CROWDFUNDING LAWS TO UNLOCK ACCESS TO FUNDS
Assistant Treasurer and Small Business Minster Kelly O’Dowyer has released details about “crowdsourced equity funding” laws, that will allow both start-ups and established small businesses to tap retail investors for equity financing via online platforms.
Under the new laws, participation in crowdsourced equity funding would be made available to public companies that had $5 Million or less in assets and turnover, and those companies would be able to raise up to $5 million in any year, Ms O’Dwyer said.
Investors will be granted a five-day cooling-off period while intermediaries will need to be licensed by the Australian Securities and Investments Commission.
“Technology-driven innovation is transforming our financial system and has the potential to deliver significant efficiency benefits and improve outcomes across the financial system” Ms O’Dwyer said.
“Right now in Australia, start-up’s and small business can’t actively access retail investors due to significant upfront and ongoing compliance cost and red tape.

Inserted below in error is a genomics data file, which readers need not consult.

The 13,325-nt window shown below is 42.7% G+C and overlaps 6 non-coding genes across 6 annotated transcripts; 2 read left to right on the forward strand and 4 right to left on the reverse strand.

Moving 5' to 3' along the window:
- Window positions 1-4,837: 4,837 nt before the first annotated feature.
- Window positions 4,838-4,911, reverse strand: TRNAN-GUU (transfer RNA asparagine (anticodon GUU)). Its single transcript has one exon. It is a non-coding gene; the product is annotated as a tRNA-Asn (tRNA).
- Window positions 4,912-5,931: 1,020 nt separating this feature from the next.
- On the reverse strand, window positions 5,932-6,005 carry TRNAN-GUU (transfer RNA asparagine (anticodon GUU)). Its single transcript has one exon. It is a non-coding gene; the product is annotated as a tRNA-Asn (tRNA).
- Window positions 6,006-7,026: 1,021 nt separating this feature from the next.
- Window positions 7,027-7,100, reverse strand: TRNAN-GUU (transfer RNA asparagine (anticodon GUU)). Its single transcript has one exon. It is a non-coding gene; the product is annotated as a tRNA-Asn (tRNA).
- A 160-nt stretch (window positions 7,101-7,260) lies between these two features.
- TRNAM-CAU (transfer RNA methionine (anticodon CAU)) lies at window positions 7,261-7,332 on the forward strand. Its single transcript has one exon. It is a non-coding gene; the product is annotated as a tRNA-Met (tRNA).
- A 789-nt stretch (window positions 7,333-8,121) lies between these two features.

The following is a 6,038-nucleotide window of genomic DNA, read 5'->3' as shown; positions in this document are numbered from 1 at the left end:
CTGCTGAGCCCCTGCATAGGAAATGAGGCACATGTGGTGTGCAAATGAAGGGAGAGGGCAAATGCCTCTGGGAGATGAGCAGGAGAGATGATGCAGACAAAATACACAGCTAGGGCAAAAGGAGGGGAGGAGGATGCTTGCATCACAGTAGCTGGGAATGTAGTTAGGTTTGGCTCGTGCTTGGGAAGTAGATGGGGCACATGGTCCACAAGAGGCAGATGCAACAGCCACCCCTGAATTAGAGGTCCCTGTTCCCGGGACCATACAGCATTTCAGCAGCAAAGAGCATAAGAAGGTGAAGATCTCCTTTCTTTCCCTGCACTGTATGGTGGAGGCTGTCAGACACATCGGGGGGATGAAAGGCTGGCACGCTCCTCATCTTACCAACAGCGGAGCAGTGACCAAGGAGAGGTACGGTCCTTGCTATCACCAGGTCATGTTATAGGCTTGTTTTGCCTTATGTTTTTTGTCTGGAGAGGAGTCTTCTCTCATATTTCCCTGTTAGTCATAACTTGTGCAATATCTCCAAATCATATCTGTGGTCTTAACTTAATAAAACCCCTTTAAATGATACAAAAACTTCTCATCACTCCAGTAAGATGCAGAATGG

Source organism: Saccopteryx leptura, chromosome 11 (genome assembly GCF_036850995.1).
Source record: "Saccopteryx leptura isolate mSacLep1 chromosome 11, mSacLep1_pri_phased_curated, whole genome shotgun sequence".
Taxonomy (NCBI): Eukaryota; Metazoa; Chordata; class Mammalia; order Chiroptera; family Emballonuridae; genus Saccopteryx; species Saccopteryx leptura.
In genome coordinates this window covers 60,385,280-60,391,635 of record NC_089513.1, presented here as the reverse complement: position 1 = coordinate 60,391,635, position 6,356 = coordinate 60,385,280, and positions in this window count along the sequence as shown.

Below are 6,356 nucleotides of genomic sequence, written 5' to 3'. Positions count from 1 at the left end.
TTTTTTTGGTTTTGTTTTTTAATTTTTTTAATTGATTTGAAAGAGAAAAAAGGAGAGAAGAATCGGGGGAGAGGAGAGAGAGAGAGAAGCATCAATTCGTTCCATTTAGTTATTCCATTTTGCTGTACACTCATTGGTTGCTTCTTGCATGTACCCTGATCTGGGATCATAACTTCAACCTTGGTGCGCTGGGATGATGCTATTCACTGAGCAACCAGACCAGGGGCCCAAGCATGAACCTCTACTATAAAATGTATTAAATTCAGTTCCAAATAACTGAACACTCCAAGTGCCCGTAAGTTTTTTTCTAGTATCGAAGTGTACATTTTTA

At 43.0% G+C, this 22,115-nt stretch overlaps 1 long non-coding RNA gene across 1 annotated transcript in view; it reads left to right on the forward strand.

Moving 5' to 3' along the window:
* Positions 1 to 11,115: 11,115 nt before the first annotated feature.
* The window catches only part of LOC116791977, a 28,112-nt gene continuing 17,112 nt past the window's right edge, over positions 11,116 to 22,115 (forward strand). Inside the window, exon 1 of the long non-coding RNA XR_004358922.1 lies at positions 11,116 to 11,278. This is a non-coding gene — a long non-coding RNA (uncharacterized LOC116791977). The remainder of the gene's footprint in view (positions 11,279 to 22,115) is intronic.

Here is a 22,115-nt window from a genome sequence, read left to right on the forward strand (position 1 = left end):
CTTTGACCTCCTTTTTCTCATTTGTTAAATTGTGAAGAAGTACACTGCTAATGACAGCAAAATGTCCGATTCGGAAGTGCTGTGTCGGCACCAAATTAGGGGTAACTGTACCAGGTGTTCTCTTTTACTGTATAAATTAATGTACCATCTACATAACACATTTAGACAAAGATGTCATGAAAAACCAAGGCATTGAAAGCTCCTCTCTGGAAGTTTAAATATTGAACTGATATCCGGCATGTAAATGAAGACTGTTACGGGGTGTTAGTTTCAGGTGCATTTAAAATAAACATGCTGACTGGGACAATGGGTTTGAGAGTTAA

“Changing this will unlock growth and unlock innovation”
They will bring Australia into line with jurisdictions including Canada, the United States, Britain and New Zealand, which allow retail investors to use digital platforms to provide equity to small business.
“This means the founders of a microbrewery in Tasmania can get their business off the ground with investments from mums and dads in places like Albury and Sydney”, Ms O’Dwyer said.
“We are keen to get it operating as soon as possible because we see [the laws] unlocking great benefits for business, for growth, for employment, and also for mum and dad investors to make investments”, she said.
“Traditionally, mum and dad investors have been very keen to put their money into the stock market and also into property. This will allow them an opportunity to also invest in business in Australia”.
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